Sunday assorted links

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#3 Bourgeois society stands at the crossroads, either transition to socialism or regress into barbarism
Rosa Luxemburg

Unhappy choices , mega man, Venezuela or Zombie Land. I'm betting on ZL.

#2 what a horrible article.
#5 To do otherwise would be an enormous waste. Horrible article.

I did not read #4 is it yet another article stating that those who disobey their liberal masters are know nothings? Of course it is.

Ah, Alain, are you a big gun control supporter? You sound like one of the outraged liberals who gets very angry when the NRA points out that gun violence is at multidecade lows after a public tragedy. "Horrible, this isn't the time for this," they say.

Perhaps air bags were a mistake, because after all, cars were safer than ever.

#2 - police shot are down, and, when adjusted for criminality, police shoot just as many non-blacks as they do blacks. SS could speak more to this. -RL

https://en.wikipedia.org/wiki/Race_and_crime_in_the_United_States

Of interest is a crude measure of 'criminality' is incarceration, and blacks are incarcerated 3.4x more than non-blacks (see link above, 4.7/1/4 = 3.4). Hence, the fact police killed 3x more blacks than whites may be because blacks have 3.4x more likely to be criminals in any given population. It's not racism as much as simple statistics

https://www.washingtonpost.com/national/final-tally-police-shot-and-killed-984-people-in-2015/2016/01/05/3ec7a404-b3c5-11e5-a76a-0b5145e8679a_story.html

Over the past year, The Post found that the vast majority of those shot and killed by police were armed and half of them were white. Still, police killed blacks at three times the rate of whites when adjusted for the populations where these shootings occurred. And although black men represent 6 percent of the U.S. population, they made up nearly 40 percent of those who were killed while unarmed.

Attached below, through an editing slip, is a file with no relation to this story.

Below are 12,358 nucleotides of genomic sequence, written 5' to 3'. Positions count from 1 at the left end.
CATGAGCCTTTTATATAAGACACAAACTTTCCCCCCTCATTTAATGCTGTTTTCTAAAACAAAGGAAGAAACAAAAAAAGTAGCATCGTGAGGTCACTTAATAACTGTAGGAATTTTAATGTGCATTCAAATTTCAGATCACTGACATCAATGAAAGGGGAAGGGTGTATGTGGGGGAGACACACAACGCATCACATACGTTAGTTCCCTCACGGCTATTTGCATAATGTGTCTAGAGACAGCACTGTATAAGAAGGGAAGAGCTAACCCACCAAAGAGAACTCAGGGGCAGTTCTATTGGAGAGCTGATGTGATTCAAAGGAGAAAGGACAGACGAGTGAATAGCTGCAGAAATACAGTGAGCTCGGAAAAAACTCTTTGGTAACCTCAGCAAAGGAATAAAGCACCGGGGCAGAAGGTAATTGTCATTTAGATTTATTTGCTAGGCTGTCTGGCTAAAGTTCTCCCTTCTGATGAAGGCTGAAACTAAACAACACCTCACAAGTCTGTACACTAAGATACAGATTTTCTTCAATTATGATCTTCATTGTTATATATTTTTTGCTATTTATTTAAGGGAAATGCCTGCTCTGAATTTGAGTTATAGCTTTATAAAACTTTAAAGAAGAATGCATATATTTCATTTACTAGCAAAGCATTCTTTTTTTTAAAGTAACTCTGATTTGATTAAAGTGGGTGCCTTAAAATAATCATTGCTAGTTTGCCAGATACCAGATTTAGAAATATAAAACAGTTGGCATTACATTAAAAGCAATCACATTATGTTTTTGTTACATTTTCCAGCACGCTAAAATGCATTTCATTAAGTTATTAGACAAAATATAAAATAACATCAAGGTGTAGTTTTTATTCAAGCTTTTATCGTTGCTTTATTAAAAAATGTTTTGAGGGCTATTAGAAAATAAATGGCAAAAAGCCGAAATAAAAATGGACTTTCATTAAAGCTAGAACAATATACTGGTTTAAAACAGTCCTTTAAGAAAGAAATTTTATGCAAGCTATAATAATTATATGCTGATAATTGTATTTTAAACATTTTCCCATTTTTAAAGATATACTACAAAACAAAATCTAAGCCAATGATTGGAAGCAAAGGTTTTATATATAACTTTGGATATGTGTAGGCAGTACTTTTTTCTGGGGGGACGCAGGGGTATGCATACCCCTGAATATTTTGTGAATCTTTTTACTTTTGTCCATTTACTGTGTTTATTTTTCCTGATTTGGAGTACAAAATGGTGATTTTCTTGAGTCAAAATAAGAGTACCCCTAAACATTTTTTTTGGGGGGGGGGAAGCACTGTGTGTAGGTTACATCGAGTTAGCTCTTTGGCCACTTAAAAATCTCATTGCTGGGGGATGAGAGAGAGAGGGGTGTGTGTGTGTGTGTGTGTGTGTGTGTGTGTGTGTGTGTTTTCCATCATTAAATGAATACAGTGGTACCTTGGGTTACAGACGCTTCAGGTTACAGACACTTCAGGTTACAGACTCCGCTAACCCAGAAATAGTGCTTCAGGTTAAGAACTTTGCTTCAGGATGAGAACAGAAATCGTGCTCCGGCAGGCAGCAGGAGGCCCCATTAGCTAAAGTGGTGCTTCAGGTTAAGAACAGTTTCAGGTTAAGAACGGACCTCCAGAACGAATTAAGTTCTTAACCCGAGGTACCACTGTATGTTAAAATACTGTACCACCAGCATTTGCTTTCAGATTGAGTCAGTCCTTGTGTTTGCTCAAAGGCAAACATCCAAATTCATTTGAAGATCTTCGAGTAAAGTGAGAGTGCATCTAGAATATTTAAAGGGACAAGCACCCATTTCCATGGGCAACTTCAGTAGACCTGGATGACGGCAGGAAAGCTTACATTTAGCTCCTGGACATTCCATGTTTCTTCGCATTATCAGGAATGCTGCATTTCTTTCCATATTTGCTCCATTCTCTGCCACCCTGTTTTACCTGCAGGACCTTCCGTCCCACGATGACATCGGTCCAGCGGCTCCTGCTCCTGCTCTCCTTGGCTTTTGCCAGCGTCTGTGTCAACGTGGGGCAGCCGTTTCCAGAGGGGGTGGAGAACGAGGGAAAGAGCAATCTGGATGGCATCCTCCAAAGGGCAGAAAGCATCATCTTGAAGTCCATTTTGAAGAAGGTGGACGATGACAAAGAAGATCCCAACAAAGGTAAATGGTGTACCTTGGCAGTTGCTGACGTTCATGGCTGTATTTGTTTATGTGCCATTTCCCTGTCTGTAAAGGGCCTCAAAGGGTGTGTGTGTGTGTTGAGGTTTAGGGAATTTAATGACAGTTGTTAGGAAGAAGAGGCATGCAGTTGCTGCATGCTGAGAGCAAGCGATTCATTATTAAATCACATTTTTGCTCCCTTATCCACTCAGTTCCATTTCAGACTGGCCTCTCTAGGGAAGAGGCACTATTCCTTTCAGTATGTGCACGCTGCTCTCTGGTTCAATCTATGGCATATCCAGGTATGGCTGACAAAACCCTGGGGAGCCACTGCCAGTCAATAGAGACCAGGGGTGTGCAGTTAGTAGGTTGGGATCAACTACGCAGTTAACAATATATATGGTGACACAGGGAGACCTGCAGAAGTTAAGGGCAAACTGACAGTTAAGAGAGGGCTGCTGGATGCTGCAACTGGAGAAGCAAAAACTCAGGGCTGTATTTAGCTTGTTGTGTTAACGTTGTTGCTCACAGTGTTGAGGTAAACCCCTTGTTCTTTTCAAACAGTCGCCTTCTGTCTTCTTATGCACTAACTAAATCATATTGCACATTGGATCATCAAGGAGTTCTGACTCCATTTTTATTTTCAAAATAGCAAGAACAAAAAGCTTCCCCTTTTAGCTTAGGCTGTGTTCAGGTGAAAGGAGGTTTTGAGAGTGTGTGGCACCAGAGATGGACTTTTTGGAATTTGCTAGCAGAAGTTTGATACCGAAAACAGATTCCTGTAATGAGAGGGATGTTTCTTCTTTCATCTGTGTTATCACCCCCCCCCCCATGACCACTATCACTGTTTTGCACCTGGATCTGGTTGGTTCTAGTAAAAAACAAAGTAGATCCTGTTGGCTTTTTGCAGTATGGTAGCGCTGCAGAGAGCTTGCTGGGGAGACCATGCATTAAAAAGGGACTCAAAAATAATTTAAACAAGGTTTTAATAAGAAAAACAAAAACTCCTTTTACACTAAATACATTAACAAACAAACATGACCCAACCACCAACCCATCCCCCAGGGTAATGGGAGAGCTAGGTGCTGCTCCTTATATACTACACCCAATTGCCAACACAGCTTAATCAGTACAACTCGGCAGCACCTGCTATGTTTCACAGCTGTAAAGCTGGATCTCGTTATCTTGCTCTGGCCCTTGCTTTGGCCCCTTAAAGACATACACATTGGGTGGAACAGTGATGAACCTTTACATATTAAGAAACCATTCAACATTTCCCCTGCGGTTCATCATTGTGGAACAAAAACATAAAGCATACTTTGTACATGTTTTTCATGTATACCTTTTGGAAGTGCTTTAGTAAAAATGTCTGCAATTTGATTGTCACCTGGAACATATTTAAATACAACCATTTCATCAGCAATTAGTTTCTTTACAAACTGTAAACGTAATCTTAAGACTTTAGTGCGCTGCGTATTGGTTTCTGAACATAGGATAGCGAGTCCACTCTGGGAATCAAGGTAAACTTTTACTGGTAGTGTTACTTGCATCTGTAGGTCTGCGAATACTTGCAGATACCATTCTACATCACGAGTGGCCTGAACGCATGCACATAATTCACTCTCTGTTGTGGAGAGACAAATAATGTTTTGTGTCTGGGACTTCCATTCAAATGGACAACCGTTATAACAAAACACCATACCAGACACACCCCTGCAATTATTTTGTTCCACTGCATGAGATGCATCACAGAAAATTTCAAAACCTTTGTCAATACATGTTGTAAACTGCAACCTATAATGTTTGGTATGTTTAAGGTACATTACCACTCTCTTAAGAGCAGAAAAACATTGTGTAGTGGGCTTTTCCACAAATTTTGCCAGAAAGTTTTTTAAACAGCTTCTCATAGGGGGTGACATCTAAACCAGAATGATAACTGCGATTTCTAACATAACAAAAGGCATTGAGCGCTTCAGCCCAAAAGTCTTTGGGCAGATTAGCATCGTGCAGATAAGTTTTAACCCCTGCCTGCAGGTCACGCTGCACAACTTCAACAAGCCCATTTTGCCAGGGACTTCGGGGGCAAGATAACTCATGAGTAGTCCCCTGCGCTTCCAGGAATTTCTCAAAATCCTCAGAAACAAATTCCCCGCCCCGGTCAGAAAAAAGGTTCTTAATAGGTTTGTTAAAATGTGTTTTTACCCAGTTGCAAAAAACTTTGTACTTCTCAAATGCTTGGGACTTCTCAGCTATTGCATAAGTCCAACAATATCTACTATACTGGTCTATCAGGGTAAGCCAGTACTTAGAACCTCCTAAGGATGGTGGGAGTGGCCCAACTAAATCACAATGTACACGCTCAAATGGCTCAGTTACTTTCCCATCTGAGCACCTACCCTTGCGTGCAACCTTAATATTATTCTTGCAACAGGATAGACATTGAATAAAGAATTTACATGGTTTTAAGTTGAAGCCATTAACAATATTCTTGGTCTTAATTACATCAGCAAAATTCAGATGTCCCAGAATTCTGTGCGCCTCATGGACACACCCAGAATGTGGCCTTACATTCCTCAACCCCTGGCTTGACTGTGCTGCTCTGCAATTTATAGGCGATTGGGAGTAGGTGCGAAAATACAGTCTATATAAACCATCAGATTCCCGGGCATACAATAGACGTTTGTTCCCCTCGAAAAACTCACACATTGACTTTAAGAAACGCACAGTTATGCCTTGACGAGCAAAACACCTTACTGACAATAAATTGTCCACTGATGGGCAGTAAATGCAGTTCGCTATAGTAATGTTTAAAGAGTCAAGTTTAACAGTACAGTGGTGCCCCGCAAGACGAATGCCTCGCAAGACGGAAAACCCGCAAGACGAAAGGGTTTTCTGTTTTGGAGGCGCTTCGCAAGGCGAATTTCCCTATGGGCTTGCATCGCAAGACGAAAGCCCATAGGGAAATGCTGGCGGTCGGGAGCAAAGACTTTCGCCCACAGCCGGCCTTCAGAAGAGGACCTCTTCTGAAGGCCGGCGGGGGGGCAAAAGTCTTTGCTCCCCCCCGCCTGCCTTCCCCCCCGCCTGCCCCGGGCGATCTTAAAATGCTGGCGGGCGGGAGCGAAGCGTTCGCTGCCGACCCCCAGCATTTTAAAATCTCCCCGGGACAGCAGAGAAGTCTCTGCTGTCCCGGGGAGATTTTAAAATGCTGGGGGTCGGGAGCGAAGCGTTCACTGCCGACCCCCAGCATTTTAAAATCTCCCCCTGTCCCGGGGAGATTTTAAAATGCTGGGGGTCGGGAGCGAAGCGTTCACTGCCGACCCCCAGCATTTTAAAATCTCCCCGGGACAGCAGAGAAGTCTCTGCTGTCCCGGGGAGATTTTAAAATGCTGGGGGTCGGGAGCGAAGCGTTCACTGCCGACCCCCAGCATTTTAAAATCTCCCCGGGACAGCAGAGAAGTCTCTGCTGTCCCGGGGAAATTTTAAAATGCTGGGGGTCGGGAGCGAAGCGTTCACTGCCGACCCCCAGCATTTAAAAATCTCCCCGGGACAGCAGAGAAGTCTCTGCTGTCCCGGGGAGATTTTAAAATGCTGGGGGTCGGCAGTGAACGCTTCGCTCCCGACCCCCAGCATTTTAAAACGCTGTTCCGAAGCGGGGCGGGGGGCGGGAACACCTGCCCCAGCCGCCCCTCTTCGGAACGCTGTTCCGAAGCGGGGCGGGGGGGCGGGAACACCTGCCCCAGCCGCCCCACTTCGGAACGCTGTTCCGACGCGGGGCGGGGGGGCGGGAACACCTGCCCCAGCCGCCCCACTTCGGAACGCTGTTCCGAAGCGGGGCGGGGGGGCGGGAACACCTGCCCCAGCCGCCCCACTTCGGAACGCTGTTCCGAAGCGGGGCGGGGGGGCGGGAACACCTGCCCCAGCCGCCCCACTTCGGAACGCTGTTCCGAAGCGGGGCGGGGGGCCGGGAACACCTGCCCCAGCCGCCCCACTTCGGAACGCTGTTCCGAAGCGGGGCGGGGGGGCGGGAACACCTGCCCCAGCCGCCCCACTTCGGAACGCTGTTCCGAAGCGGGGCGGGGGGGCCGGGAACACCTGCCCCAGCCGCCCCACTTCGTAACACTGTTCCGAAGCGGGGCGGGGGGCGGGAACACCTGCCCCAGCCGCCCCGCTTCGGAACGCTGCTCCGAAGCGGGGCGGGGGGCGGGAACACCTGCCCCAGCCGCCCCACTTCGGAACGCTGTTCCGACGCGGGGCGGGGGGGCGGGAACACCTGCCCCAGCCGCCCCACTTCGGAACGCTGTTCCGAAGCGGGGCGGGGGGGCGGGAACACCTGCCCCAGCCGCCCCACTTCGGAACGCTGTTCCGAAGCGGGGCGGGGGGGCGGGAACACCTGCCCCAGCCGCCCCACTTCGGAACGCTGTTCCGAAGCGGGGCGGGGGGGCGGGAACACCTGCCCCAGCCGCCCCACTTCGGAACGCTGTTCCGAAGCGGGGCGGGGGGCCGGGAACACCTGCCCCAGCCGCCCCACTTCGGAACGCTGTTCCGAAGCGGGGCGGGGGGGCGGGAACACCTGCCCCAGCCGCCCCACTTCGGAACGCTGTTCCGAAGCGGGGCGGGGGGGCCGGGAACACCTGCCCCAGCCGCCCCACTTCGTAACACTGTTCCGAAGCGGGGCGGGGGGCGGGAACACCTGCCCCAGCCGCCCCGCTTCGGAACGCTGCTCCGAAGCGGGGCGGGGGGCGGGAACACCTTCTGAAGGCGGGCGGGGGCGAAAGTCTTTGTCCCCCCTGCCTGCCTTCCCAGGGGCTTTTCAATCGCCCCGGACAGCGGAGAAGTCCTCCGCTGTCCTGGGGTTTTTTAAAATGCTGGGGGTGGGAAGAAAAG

It's not murderous, white cops or the NRA/guns. They are dishonest distractions for an accumulation of 100 years of disastrous dem/liberal laws and policies ruining tens of millions of blacks' live.

The simple solutions are don't be an alcoholic/drug addict, don't kill, don't rape, don't resist arrest, don't riot, don't steal, work hard in school, . . .

"And although black men represent 6 percent of the U.S. population, they made up nearly 40 percent of those who were killed while unarmed.": Were the perps mainly other blacks? Or, was it 25 (of 20 million) unarmed blacks killed?

>black men represent 6 percent of the U.S. population...

Who the hell cares? Do you think cops go around shooting random members of the US population? Your statistic is useless.

A useful statistic is what percentage of violent crime is committed by black males. Because those are the kinds of people that usually get shot by police. I can see why you would not want to reveal that statistic, because it is 40 percent.

>"... they made up nearly 40 percent of those who were killed"

Oh.

Cite?

https://www.fbi.gov/about-us/cjis/ucr/crime-in-the-u.s/2012/preliminary-annual-uniform-crime-report-january-december-2012/tables/table_1_percent_change_by_population_group_2012.xls

Crime stats by race. Last full year is 2012 on FBI site.

Link does not support your claim, as it does not break out by race. But the stat I cited does imply some truth to the proposition stated.

Ray,

Here's the breakdown by race of offended, for murder:
https://www.fbi.gov/about-us/cjis/ucr/crime-in-the-u.s/2013/crime-in-the-u.s.-2013/offenses-known-to-law-enforcement/expanded-homicide/expanded_homicide_data_table_6_murder_race_and_sex_of_vicitm_by_race_and_sex_of_offender_2013.xls

Arrests, by race:
https://www.fbi.gov/about-us/cjis/ucr/crime-in-the-u.s/2013/crime-in-the-u.s.-2013/tables/table-43

If I recall correctly, Alex did a pretty good piece on for policing for profit.

Is a black man pulled over for a broken tail light: a risk to the community, or a revenue source?

How would the revenue source theory show up as crime statistics?

Let's not forget what are pretty much facts in evidence.

#2 is certainly true. It is also true that regular crime (and gun crime) is at 40 and 50 year lows (albeit with a recent uptick in some selected cities). People (certainly including the President) who use rare events to push gun control agendas that are targeted at the more common (but at a multi decade low) occurrence should not be surprised when their political opponents do the same thing with officer shootings.

Of course, in some situations, like gun control advocates discussing regular gun violence, people ignore that things are at multi-decade lows and instead resort to the tactic of international comparison

[To clarify my post moments earlier, this refers to #3. Are we unraveling? (Ross Douthat, NYT).]